Either Texas is one of the U.S.’s most generous states, or we’re cheapskates.
It depends whom you trust: The Chronicle of Philanthropy, or a dubious personal finance services website.
The Washington-based sales site WalletHub.com jarred Texans this week by ranking Texas 48th of 50 states in charitable giving and volunteering.
When it came down to actual giving and not just participation, Texas did even worse: 49th out of 50, and thank goodness for Arizona.
Except WalletHub’s calculations came out completely opposite from most philanthropy rankings.
The Chronicle, for example, has ranked Dallas-Fort Worth the ninth most generous metropolitan area.
According to the Chronicle, we give an average of $56 a week, or 5 percent of our income.
Johnson County is actually the most generous county in the region, giving a median donation of about $92 a week, slightly ahead of Dallas.
That’s consistent with other rankings in recent years showing Johnson County as one of the most generous, similar to Wal-Mart headquarters Bentonville, Ark., or Charlottesville, Va.
But here’s the catch: Those figures give more weight to church donations and tithes. Southern cities with big churches, and religious centers such as Salt Lake City, rank high.
Both the WalletHub.com and Chronicle studies ranked Utah and Salt Lake City at the very top. But after that, the Chronicle numbers favored Southern metropolitan areas such as Memphis, Nashville and Atlanta, while WalletHub.com’s formula favored Minnesota, Oklahoma and smaller states such as Delaware or New Hampshire.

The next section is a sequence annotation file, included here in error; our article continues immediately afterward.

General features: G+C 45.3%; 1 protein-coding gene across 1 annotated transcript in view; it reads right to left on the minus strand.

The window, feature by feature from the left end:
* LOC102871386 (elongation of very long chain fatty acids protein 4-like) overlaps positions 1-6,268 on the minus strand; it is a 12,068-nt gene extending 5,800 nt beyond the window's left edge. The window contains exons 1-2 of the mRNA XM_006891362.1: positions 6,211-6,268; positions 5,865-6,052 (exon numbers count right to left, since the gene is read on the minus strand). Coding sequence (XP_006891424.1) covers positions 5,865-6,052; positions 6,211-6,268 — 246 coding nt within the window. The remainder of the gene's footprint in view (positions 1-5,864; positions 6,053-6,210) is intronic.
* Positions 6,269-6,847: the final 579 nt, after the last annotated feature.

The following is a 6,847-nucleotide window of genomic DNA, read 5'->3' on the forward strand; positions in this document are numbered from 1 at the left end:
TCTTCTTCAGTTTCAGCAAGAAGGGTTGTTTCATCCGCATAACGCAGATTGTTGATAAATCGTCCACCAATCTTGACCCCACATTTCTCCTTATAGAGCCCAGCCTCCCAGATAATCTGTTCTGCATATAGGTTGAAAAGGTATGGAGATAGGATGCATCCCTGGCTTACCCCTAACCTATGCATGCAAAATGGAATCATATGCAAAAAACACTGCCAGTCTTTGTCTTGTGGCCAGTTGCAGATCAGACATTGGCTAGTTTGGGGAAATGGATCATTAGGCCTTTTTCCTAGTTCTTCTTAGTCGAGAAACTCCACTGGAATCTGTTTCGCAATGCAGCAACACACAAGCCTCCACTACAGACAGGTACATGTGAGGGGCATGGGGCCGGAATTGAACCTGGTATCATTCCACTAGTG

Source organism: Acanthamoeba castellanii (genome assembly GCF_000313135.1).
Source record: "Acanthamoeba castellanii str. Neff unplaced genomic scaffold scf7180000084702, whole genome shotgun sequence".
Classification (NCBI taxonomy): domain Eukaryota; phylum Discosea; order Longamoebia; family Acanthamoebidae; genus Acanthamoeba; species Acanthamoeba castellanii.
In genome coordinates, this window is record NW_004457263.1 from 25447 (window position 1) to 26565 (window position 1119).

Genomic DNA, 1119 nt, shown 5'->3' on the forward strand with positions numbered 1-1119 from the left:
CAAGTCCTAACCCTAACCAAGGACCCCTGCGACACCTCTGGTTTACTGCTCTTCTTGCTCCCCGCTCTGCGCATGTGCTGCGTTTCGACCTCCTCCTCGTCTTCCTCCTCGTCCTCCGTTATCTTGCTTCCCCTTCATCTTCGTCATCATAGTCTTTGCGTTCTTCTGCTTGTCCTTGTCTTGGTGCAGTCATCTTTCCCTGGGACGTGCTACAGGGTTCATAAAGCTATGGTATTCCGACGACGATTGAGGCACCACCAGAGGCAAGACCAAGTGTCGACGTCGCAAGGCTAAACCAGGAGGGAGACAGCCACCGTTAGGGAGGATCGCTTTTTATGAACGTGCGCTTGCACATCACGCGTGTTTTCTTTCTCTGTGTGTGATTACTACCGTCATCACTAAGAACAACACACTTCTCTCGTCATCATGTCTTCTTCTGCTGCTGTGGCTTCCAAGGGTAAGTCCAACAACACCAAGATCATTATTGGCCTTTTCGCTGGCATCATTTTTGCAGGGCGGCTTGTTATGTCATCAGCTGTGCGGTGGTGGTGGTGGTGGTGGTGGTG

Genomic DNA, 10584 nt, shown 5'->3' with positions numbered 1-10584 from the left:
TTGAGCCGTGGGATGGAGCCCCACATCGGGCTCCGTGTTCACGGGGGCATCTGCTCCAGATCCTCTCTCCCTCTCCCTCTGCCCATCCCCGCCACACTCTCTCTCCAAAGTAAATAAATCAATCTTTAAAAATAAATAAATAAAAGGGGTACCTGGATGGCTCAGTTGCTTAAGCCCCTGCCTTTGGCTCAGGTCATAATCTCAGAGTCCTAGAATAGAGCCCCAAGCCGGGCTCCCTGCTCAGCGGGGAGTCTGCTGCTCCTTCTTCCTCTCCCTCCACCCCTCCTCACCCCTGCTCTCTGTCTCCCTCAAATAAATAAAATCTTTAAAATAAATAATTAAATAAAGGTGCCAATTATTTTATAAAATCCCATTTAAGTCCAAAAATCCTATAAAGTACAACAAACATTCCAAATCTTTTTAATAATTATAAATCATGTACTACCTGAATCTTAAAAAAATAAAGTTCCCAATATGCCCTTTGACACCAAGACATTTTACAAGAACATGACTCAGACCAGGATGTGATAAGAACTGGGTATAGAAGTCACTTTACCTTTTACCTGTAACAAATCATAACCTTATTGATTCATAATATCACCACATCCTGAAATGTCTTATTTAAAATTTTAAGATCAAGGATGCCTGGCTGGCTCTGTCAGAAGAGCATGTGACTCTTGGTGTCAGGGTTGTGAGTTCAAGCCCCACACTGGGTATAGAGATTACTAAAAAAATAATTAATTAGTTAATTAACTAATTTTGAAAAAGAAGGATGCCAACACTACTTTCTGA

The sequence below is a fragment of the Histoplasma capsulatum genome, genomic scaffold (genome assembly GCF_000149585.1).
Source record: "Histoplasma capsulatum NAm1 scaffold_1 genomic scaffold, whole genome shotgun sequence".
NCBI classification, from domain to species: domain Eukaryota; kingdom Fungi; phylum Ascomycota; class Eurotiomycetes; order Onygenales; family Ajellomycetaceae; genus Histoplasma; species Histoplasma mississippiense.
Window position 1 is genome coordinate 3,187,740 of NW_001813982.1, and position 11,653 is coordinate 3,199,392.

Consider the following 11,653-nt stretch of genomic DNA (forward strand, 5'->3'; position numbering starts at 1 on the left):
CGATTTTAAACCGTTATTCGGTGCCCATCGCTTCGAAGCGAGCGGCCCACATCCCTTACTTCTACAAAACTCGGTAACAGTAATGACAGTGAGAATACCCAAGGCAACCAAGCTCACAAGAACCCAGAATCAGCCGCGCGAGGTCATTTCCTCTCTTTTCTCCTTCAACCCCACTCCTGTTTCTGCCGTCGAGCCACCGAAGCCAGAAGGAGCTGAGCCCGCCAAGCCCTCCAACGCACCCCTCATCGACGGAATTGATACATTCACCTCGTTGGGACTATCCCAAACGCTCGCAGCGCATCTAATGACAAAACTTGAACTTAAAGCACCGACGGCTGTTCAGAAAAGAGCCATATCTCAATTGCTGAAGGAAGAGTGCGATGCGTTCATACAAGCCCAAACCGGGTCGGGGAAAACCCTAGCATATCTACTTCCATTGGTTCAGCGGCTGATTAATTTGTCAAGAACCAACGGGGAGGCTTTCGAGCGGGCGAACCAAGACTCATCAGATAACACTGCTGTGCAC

This might explain the difference: WalletHub.com gave equal weight to the “number of charities per capita” and “number of food banks per capita,” rankings where Texas’ size and sprawl doesn’t fit the formula. (For example, Texas was bottom-five in “fewest charities.”)
(Also, the WalletHub.com study did not include donations to charitable foundations, explaining that there is no way to ensure they are used for the public good. That discounted gifts from many Texas families.)
The WalletHub.com study was compiled by Richie Bernardo, a reporter and data analyst.
Among his other work for the website, which publishes studies to attract readers and sell them financial services: “States With The Biggest Bullying Problems,” “Worst Cties for Drivers,” “Most Gambling-Addicted States” and “Fattest States.”
Texas’ great ranching, oil and business families have set the standard by giving generously, and most Texans chip in.
Something about this study just didn’t add up.